8. Clean and maintain equipment

Regular maintenance of your spraying equipment helps reduce the risk of leaks or malfunctions. Promptly repair or replace any damaged or faulty equipment—especially hoses, nozzles, and fittings. Clean and flush equipment thoroughly to avoid cross-contamination and ensure accurate application in future uses.

9. Ensure proper pesticide storage

Strategic pesticide storage is important. Follow a label's specific instructions for storage, but also consider additional risks that could impact your storage area, such as fire, flood, or severe weather.

Federal and state regulations can also impact how you store pesticides. For example:

Also notify your local fire department if you're storing pesticides. The types and location of pesticides on your property can help the fire department better understand how to respond to an emergency.

10. Dispose of chemicals and pesticides safely

Never throw away containers without following label directions, local laws, and environmental regulations. Improper pesticide disposal—including containers, unused products, and rinsate—can contaminate soil, groundwater, and surface water. Not only is this destructive to the environment and dangerous to nearby residents, it can also lead to serious liability problems for your business.

Additionally, never burn or incinerate chemical containers, as the fumes are toxic. Contact your local Department of Natural Resources (DNR) office for state-specific guidelines.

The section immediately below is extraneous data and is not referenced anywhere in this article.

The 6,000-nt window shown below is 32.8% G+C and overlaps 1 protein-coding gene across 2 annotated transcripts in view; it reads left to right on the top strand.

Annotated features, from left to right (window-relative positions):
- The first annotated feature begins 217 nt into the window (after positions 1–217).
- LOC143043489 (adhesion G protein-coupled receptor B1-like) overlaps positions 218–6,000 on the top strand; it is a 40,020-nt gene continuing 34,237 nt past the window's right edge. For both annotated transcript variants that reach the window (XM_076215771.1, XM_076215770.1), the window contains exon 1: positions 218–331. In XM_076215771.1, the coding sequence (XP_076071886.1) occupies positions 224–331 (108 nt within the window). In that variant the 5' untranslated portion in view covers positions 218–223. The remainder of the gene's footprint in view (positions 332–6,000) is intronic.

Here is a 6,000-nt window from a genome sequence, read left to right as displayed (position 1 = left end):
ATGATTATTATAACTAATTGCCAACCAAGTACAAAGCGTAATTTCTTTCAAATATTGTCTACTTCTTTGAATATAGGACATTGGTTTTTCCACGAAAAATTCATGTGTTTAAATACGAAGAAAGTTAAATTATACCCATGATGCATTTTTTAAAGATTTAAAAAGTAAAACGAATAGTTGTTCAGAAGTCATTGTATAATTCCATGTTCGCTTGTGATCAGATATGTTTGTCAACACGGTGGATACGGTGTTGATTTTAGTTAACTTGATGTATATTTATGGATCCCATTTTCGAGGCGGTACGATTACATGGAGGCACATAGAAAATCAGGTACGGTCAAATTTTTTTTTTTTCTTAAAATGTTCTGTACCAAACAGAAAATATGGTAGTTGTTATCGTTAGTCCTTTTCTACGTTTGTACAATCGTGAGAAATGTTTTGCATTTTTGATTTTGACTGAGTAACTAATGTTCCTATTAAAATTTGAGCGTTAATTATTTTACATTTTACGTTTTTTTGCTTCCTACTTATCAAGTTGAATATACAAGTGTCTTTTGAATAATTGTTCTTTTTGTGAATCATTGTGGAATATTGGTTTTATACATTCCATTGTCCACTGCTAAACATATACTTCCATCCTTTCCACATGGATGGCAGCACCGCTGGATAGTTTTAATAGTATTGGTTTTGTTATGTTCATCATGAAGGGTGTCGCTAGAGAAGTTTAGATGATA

Pesticides and business insurance

When your business uses pesticides, consider adding optional coverages to your policy—or purchasing higher limits on your standard coverages—for extra protection. General liability coverage offers some protection, but it may not account for all scenarios and risks associated with workplace pesticide use.

Our agents are available to guide you through potential policy exclusions, limits, and additional coverage options. And our Loss Control and Safety Services team can help assess the potential hazards associated with your business's pesticide use. We provide:

  • On-site consultations

  • Thermographic inspections

  • Targeted safety presentations

  • Training materials

  • Annual claims analysis

You can reach our Loss Control and Safety Services team at 800-851-7740. If you have questions about your insurance coverages, contact us.

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Worker spraying pesticides in a field